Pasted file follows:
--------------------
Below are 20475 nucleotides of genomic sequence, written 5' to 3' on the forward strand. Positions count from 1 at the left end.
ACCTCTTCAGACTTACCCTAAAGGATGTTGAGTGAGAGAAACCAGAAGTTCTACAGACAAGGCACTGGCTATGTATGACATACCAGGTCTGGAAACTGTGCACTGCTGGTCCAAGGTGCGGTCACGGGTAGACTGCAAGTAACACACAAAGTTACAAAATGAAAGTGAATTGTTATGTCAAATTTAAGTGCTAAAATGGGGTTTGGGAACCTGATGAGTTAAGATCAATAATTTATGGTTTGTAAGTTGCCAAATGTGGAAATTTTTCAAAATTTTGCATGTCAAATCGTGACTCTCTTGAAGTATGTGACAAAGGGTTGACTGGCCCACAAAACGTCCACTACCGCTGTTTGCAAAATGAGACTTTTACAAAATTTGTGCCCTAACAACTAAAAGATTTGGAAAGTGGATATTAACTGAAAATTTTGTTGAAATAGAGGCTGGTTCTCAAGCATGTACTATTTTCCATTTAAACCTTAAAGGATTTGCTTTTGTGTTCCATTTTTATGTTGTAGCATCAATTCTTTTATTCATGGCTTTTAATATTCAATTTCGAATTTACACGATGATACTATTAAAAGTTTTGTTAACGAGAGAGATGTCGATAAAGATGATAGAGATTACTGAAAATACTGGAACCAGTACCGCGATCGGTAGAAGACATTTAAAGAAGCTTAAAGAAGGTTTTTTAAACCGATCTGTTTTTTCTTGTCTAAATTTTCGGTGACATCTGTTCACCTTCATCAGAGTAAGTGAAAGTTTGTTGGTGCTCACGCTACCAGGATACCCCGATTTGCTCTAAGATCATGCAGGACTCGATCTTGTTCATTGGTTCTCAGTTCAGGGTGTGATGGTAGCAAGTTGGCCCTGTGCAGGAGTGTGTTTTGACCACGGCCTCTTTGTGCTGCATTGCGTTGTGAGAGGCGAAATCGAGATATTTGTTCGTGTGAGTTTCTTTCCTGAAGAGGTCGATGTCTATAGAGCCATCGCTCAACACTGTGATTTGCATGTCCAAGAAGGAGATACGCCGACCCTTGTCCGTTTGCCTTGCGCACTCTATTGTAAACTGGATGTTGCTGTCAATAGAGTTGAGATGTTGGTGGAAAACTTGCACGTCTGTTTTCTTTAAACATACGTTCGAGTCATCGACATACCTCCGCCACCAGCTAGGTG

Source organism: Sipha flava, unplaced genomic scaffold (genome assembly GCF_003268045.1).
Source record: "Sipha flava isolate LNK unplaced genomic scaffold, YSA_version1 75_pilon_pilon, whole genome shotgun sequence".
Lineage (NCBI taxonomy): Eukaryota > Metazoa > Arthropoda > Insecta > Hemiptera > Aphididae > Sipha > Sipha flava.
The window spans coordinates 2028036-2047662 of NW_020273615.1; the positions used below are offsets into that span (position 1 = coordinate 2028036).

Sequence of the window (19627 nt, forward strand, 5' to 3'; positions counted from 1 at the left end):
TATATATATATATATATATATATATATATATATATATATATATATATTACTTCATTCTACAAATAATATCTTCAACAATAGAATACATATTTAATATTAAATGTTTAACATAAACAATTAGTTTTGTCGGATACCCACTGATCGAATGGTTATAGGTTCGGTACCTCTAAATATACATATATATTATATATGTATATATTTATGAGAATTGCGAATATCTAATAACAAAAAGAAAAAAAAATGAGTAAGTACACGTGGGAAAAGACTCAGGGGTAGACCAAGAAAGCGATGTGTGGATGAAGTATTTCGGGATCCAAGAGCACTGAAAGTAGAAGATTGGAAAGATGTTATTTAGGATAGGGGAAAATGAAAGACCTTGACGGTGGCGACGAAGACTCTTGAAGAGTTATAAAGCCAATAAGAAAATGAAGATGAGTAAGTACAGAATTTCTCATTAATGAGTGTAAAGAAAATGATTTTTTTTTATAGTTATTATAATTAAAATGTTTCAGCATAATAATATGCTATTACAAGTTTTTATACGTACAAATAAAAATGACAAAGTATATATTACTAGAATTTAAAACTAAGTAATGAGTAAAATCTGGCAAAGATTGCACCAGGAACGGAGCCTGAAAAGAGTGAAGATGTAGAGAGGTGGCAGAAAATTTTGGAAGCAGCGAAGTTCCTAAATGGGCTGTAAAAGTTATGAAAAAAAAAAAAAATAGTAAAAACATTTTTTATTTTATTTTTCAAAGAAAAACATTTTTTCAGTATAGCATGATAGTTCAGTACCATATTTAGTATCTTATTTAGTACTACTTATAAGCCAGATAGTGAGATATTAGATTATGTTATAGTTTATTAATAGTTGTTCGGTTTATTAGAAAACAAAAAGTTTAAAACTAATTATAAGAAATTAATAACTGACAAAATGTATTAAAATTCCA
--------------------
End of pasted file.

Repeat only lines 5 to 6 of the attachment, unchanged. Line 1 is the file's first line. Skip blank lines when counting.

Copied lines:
Lineage (NCBI taxonomy): Eukaryota > Metazoa > Arthropoda > Insecta > Hemiptera > Aphididae > Sipha > Sipha flava.
The window spans coordinates 2028036-2047662 of NW_020273615.1; the positions used below are offsets into that span (position 1 = coordinate 2028036).